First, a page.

The S&P 500 Is Near Its Record High: The 2 Worst Mistakes Investors Can Make Right Now

The S&P 500 Is Near Its Record High: The 2 Worst Mistakes Investors Can Make Right Now

The S&P 500 (SNPINDEX: ^GSPC) advanced 24.2% in 2023 as signs of economic resilience made investors increasingly confident in a soft landing, a scenario in which the Federal Reserve successfully brings inflation under control without causing a recession.

That momentum has spilled into 2024. The S&P 500 advanced another 10.2% during the three-month period that ended in March, its second-strongest first-quarter performance of the past decade. Even more impressive, the index has already hit 22 record highs this year, according to Goldman Sachs, and it sits within striking distance of another.

Here are the two worst mistakes investors can make right now.

Mistake 1: Avoiding the stock market or selling stocks without good reason

Isaac Newton once said, “What goes up, must come down.” That axiomatic statement is irrefutable where gravity is concerned, but investors should never apply that logic to the financial world. The stock market is not obligated to decline after moving higher.

In fact, investing in the S&P 500 at its peak has historically been a smart decision. Strategists at JPMorgan Chase recently wrote, “Over the last 50-odd years (going back to 1970), if you invested in the S&P 500 at an all-time high, your investment would have been higher a year later 70% of the time, with an average return of 9.4% — versus the 9% on average when investing at any time.”

With that in mind, the worst mistake investors can make right now is avoiding the stock market or selling stocks simply because they are worried about a possible correction. To quote famous investor Peter Lynch, “Far more money has been lost by investors preparing for corrections, or trying to anticipate corrections, than has been lost in corrections themselves.”

To be clear, I am not saying the stock market will definitely go up in the coming months. I am simply pointing out that market peaks are nothing to fear. More importantly, patient investors have historically done quite well. The S&P 500 returned 572% over the last two decades, compounding at 10% annually, despite suffering three bear markets and seven corrections.

Mistake 2: Falling prey to fear of missing out

There is a second mistake, no less dangerous than the first, that investors must avoid: falling prey to fear of missing out (FOMO). Even the most levelheaded investors can be tempted to ignore fundamentals and chase momentum when the stock market is soaring, but purchasing stocks without concern for price will eventually backfire.

The frenetic enthusiasm surrounding artificial intelligence (AI) is an excellent example. I believe AI will change the world in the coming decades, perhaps more so than any technology in human history. In fact, just as you and I take mobile phones and the internet for granted, I bet people in the future will consider self-driving cars and autonomous robots commonplace. But that does not mean every AI stock is a worthwhile investment.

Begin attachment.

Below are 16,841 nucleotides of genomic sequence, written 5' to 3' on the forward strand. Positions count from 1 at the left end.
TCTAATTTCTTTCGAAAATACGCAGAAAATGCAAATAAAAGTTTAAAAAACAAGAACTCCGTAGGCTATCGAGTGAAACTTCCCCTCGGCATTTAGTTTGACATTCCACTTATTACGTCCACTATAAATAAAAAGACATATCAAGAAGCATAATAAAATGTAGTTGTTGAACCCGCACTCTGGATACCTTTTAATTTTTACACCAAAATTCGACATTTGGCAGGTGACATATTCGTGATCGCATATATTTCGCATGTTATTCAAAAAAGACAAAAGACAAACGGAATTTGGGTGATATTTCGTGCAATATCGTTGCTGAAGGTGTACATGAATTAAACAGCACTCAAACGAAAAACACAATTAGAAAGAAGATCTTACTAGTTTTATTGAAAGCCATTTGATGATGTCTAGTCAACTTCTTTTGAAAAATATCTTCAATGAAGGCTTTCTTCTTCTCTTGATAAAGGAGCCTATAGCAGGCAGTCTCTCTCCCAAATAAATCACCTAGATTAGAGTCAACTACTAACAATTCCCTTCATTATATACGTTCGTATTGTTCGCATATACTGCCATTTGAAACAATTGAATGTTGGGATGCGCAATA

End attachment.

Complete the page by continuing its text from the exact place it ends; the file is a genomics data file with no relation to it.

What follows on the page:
More importantly, not even the best AI stock is worth buying at any price. Investors must always consider valuation when putting their money to work in the market. Warren Buffett commented on that topic in his 1982 letter to Berkshire Hathaway shareholders. “A too-high purchase price for the stock of an excellent company can undo the effects of a subsequent decade of favorable business developments,” he wrote.

With that in mind, the S&P 500 currently trades at 20.5 times forward earnings, a significant premium to the 10-year average of 17.7 times forward earnings, according to FactSet Research. That means many stocks are trading at historically elevated valuations, so investors should be especially cautious in the current market environment. To quote Buffett, “Be fearful when others are greedy.”

Here’s the bottom line: The two worst mistakes investors can make right now are (1) avoiding the stock market or selling stocks without good reason, and (2) falling prey to fear of missing out. The S&P 500 has historically performed quite well from record highs, but not even the best stock is worth purchasing at any price. Investors should always consider valuation when buying stocks, and they should never buy a stock they aren’t prepared to hold through a market downturn.

Should you invest $1,000 in S&P 500 Index right now?

Before you buy stock in S&P 500 Index, consider this:

The Motley Fool Stock Advisor analyst team just identified what they believe are the 10 best stocks for investors to buy now… and S&P 500 Index wasn’t one of them. The 10 stocks that made the cut could produce monster returns in the coming years.

Consider when Nvidia made this list on April 15, 2005… if you invested $1,000 at the time of our recommendation, you’d have $540,321!*

Stock Advisor provides investors with an easy-to-follow blueprint for success, including guidance on building a portfolio, regular updates from analysts, and two new stock picks each month. The Stock Advisor service has more than quadrupled the return of S&P 500 since 2002*.

See the 10 stocks »

*Stock Advisor returns as of April 8, 2024

JPMorgan Chase is an advertising partner of The Ascent, a Motley Fool company. Trevor Jennewine has no position in any of the stocks mentioned. The Motley Fool has positions in and recommends Berkshire Hathaway, Goldman Sachs Group, and JPMorgan Chase. The Motley Fool has a disclosure policy.

The S&P 500 Is Near Its Record High: The 2 Worst Mistakes Investors Can Make Right Now was originally published by The Motley Fool